Justia Election Law Opinion Summaries

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The First Circuit affirmed the decision of the district court rejecting Appellants' facial challenge to the Rhode Island comprehensive statutory scheme designed to increase transparency in regard to election-related spending, holding that there was no error.The law at issue required limited disclosure of funding sources responsible for certain independent expenditures and electioneering communications. Appellants challenged the disclosure an disclaimer provisions, arguing that the provisions did not withstand the required degree of scrutiny and infringed on constitutionally protected free-speech, privacy, and associational rights. The trial court dismissed the complaint. The First Circuit affirmed, holding that the challenged aspects of Rhode Island's disclosure and disclaimer regime were constitutional. View "Gaspee Project v. Mederos" on Justia Law

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The Supreme Court granted a limited writ sought by Mark Ferrara and ordered the Trumbull County Board of Elections to determine the number of valid signatures on the part-petition at issue and, if appropriate, to certify Ferrara's name to the ballot, holding that Ferrara was entitled to relief.To appear on the ballot for Brookfield Township trustee Ferrara was required to gather twenty-five qualifying signatures of nomination. Ferrara submitted a nominating petition that consisted of two part-petitions. The Board rejected the second part-petition "due to undercounting of signatures on the circulator's statement." The Supreme Court granted a limited writ ordering the Board to determine the number of valid signatures on Ferrara's second part-petition and, if appropriate, to certify his name to the ballot, holding that the record did not conclusively demonstrate that the Board had verified the signatures on Ferrara's second part-petition. View "State ex rel. Ferarra v. Trumbull County Board of Elections" on Justia Law

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The Supreme Court granted a writ of mandamus ordering the Delaware County Board of Elections to place Relator, Robert "Ben" Grumbles, on the November 2, 2021 election ballot as a candidate for a four-year term as an Orange Township trustee to commence on January 1, 2022, holding that Relator was entitled to the writ.The Board rejected Relator's nominating petition on the basis that he was currently serving a different four-year term commencing on January 1, 2020 as an Orange Township trustee and that Relator was ineligible to run for election to an office he already held. The Supreme Court granted the writ, holding that the board of elections abused its discretion and disregarded applicable law in rejecting Relator's candidacy because there is no statutory provision that bars Relator from being elected to a different seat on the same board of township trustees. View "State ex rel. Grumbles v. Delaware County Board of Elections" on Justia Law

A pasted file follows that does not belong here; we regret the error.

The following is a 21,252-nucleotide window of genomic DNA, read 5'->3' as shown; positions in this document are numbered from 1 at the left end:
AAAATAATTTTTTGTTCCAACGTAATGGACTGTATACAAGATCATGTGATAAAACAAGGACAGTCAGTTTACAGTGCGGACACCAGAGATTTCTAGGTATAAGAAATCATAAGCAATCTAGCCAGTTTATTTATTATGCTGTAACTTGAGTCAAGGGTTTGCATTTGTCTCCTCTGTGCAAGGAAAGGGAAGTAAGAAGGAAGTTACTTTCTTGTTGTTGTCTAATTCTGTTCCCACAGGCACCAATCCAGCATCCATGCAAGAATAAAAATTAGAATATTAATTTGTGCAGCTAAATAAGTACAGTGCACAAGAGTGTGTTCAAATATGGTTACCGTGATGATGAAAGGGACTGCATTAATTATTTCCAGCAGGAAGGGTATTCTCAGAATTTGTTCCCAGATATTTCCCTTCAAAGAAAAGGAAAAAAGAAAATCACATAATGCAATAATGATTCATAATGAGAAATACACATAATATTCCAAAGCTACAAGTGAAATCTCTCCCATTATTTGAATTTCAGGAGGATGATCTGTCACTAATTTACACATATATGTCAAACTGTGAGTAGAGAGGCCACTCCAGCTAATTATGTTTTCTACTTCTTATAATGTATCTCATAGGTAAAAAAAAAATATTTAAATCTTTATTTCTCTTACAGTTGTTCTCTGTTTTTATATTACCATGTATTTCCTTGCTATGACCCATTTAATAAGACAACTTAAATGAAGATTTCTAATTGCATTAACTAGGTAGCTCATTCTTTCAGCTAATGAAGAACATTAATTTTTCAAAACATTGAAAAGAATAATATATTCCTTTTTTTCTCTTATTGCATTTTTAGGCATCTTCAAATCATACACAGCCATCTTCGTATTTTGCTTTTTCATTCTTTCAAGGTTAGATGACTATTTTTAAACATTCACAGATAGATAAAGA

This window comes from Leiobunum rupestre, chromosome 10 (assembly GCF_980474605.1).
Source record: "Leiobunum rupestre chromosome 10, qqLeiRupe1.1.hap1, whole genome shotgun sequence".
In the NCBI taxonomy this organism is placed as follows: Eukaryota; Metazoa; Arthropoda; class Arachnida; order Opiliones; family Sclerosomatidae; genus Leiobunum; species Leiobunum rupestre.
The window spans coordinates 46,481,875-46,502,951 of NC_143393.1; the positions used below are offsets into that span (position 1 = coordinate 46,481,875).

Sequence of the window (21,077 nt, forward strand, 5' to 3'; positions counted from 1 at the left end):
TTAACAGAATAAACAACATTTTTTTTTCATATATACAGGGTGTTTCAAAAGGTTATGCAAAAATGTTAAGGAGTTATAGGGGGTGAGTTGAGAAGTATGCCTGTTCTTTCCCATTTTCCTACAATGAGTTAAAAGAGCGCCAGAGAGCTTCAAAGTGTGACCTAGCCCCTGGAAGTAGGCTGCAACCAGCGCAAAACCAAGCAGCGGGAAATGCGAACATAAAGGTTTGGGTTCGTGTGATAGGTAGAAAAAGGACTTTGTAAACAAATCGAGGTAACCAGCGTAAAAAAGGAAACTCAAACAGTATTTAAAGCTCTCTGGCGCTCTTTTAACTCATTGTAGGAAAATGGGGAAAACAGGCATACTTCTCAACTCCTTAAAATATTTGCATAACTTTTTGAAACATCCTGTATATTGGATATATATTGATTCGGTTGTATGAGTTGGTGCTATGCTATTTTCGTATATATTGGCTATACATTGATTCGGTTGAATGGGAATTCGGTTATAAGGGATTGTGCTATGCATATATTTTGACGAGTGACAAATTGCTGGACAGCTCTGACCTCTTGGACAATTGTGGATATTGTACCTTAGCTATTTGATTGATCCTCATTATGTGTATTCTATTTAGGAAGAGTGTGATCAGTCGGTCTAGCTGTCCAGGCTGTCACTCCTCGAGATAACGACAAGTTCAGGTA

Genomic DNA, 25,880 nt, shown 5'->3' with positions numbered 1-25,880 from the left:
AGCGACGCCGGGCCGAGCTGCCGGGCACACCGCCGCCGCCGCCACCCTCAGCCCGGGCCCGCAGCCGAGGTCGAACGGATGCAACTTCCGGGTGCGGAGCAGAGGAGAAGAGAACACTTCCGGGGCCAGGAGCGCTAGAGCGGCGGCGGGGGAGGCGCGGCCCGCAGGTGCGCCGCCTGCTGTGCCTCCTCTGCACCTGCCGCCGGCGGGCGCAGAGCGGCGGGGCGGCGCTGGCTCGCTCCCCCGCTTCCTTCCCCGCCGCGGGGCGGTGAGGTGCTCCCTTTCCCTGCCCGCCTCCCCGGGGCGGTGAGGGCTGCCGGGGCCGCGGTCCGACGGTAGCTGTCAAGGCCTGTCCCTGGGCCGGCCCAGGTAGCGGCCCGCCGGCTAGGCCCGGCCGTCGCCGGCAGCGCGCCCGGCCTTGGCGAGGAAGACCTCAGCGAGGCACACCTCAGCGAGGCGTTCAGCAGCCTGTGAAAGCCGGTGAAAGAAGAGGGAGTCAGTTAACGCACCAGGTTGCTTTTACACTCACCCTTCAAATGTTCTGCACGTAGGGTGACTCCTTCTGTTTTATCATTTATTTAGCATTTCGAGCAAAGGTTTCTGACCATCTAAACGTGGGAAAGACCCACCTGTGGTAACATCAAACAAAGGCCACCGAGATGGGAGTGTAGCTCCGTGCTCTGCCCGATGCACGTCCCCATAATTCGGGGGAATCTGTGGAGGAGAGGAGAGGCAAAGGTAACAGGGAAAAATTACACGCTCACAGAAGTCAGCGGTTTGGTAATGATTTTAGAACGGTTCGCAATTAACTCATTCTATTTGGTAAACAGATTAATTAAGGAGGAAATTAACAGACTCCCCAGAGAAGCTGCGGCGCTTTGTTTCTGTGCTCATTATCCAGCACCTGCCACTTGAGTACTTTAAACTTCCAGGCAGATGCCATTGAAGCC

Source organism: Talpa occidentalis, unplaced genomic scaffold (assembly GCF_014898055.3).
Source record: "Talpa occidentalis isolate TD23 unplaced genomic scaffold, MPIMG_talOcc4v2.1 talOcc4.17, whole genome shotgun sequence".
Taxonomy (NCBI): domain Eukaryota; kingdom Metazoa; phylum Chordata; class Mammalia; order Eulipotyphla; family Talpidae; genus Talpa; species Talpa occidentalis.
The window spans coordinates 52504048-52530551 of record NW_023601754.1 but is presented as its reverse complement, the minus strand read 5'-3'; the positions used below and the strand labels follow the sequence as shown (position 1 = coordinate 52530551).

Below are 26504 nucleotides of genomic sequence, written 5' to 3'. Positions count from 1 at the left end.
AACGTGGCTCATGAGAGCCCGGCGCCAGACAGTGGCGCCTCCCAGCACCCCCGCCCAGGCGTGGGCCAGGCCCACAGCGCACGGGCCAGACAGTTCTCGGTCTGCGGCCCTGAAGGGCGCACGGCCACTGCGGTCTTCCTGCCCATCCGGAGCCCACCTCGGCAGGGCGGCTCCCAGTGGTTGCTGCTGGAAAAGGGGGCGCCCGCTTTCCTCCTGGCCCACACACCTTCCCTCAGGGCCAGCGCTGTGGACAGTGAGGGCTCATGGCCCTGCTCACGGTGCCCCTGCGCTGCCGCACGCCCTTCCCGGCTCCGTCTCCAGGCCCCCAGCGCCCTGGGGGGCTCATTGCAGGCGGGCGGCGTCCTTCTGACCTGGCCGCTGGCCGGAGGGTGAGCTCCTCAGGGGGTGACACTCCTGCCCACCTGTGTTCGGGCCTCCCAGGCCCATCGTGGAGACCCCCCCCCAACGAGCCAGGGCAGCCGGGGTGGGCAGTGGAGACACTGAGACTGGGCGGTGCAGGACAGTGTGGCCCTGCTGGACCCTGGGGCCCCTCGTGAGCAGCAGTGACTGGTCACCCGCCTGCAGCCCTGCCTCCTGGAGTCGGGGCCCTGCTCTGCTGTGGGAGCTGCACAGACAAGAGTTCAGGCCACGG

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The Supreme Court granted a writ of mandamus to compel Whitehall City Attorney Michael T. Bivens to certify the sufficiency of Petitioners' referendum petition for the rejection or approval of a zoning ordinance in the city of Whitehall, holding that Petitioners were entitled to the writ.Bivens rejected the petition not he ground that Petitioners failed to comply with Ohio Rev. Code 731.32's requirement to submit a certified copy of the zoning ordinance to the city auditor before circulating their petition. The Supreme Court granted Bivens' writ petition, holding that that Bivens abused his discretion in determining that Petitioners' referendum petition was insufficient because they had not complied with section 731.32. View "State ex rel. Pennington v. Bivens" on Justia Law

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The Supreme Court affirmed the judgment of the trial court in favor of Defendant, Denise Merrill, Secretary of the State, intros action seeking declaratory and injunctive relief with respect to Defendant's change of the absentee ballot application for the August 11, 2020 primary election to add COVID-19 as a new reason for requesting an absentee ballot pursuant to Executive Order No. 7QQ, holding that the trial court did not err.At issue in this public interest appeal was whether Governor Ned Lamont's executive order, which was later ratified by the legislature and which modified Conn. Gen. Stat. 9-135 by adding COVID-19 as a permissible reason for absentee voting violates Conn. Const. art. VI, 7. The trial court granted jumtgnet for Defendant. The Supreme Court affirmed, holding that Executive Order No. 7QQ does not violate Article 6, Section 7. View "Fay v. Merrill" on Justia Law

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In 2012, the Alaska Public Offices Commission (APOC) issued an advisory opinion stating that the contribution limits in Alaska’s campaign finance law were unconstitutional as applied to contributions to independent expenditure groups. In 2018, three individuals filed complaints with APOC alleging that independent expenditure groups had exceeded Alaska’s contribution limits. APOC declined to enforce the contribution limits based on its advisory opinion. The individuals appealed to the superior court, which reversed APOC’s dismissal of the complaints and ordered APOC to reconsider its advisory opinion in light of a recent Ninth Circuit Court of Appeals decision. APOC appealed, arguing that it should not have been required to enforce laws it viewed as unconstitutional and that its constitutional determination was correct. Because the Alaska Supreme Court found it was error to reverse APOC’s dismissal of the complaints, it reversed the superior court’s order. View "Alaska Public Offices Commission v. Patrick, et al." on Justia Law